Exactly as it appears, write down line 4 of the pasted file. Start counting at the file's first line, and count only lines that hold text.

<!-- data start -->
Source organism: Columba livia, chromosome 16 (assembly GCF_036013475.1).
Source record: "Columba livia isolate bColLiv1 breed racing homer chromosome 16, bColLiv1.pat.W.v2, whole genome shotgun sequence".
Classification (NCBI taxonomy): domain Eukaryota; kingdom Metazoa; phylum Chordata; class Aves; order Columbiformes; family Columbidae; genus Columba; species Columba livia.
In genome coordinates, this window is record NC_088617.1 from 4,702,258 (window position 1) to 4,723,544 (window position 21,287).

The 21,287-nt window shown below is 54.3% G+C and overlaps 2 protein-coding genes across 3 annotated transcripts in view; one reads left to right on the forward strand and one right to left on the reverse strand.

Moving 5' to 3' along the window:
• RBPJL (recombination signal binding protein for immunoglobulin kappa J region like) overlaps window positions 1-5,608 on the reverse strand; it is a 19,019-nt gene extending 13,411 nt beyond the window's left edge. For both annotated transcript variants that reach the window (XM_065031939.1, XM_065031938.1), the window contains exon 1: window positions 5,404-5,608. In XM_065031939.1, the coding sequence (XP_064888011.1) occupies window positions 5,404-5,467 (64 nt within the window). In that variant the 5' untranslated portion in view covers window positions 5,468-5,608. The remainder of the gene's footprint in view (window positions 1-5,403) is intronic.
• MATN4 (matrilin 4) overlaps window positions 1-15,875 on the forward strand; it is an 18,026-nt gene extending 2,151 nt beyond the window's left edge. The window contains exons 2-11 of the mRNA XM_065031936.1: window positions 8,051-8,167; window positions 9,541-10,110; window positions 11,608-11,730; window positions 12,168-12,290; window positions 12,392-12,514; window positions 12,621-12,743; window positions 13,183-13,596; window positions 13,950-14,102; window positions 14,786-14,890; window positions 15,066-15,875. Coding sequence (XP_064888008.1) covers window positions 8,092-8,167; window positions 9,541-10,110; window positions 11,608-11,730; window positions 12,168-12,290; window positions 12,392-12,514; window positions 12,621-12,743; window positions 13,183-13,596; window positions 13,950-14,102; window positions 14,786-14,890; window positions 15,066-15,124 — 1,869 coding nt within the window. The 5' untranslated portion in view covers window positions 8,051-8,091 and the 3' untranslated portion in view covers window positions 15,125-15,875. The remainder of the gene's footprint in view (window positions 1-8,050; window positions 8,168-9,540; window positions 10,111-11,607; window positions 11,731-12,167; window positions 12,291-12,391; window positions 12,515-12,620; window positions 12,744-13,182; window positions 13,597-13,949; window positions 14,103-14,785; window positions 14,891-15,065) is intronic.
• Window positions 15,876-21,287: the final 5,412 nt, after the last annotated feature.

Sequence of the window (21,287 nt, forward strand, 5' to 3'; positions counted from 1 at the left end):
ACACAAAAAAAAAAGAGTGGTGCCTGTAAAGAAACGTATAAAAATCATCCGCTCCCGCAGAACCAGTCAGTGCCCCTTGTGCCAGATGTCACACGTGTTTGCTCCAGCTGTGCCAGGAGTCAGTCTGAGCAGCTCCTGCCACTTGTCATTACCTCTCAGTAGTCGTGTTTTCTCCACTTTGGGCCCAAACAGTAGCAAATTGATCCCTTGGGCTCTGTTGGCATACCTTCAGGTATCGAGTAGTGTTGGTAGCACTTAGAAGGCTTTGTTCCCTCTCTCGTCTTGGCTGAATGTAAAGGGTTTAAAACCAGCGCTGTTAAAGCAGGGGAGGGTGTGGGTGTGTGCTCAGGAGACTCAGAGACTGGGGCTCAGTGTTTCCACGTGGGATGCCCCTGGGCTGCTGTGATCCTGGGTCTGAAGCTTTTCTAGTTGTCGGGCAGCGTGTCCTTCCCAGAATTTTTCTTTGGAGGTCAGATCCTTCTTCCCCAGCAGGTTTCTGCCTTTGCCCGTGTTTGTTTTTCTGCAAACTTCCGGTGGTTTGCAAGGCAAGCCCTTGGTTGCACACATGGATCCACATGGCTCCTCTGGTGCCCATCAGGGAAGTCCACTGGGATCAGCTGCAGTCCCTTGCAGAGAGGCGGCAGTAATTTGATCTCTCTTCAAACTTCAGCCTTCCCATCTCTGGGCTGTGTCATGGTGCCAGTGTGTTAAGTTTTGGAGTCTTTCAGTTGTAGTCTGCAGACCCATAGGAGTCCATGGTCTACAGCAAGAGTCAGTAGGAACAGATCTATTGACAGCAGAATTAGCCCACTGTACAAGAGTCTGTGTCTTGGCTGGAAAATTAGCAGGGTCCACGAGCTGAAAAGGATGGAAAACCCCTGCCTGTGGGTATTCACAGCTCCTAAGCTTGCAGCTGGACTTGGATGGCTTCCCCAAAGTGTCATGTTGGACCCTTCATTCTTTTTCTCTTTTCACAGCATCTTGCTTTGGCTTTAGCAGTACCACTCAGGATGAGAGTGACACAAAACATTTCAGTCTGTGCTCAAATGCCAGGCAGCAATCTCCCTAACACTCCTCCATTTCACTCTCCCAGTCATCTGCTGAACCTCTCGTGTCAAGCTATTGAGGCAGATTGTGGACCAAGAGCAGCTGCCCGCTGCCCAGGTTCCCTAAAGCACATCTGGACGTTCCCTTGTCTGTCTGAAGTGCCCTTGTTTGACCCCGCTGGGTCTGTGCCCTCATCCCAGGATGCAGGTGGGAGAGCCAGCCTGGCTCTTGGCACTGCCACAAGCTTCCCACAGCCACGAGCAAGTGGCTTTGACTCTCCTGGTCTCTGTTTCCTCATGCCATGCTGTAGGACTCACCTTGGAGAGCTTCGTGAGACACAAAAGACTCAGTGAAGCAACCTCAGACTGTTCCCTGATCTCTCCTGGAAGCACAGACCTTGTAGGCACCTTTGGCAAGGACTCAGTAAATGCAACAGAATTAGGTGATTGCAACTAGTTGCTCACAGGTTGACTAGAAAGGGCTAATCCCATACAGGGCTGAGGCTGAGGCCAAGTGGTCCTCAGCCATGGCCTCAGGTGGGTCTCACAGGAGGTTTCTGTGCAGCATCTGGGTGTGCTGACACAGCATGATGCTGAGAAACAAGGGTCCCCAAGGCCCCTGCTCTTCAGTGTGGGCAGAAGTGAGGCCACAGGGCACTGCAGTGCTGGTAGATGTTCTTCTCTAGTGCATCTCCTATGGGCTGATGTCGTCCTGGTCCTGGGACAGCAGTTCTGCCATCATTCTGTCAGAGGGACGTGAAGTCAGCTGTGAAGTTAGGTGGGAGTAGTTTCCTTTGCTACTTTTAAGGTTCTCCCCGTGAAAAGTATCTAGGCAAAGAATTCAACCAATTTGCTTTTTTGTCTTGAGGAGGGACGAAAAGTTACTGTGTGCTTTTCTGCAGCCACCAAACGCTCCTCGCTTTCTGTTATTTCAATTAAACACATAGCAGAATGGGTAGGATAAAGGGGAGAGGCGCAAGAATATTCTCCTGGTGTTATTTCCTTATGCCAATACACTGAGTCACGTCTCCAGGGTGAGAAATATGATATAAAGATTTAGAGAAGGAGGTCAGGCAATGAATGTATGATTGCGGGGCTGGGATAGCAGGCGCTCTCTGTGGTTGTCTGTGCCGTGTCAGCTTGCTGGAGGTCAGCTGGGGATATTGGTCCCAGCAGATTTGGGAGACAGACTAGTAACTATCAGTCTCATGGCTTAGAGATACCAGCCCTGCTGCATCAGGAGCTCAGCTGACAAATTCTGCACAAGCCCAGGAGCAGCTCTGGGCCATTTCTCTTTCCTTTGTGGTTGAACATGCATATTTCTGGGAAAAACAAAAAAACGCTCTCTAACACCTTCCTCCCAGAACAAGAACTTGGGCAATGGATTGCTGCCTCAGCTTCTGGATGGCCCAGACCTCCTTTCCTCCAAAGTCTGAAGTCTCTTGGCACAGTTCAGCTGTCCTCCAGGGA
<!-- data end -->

In genome coordinates, this window is record NC_088617.1 from 4,702,258 (window position 1) to 4,723,544 (window position 21,287).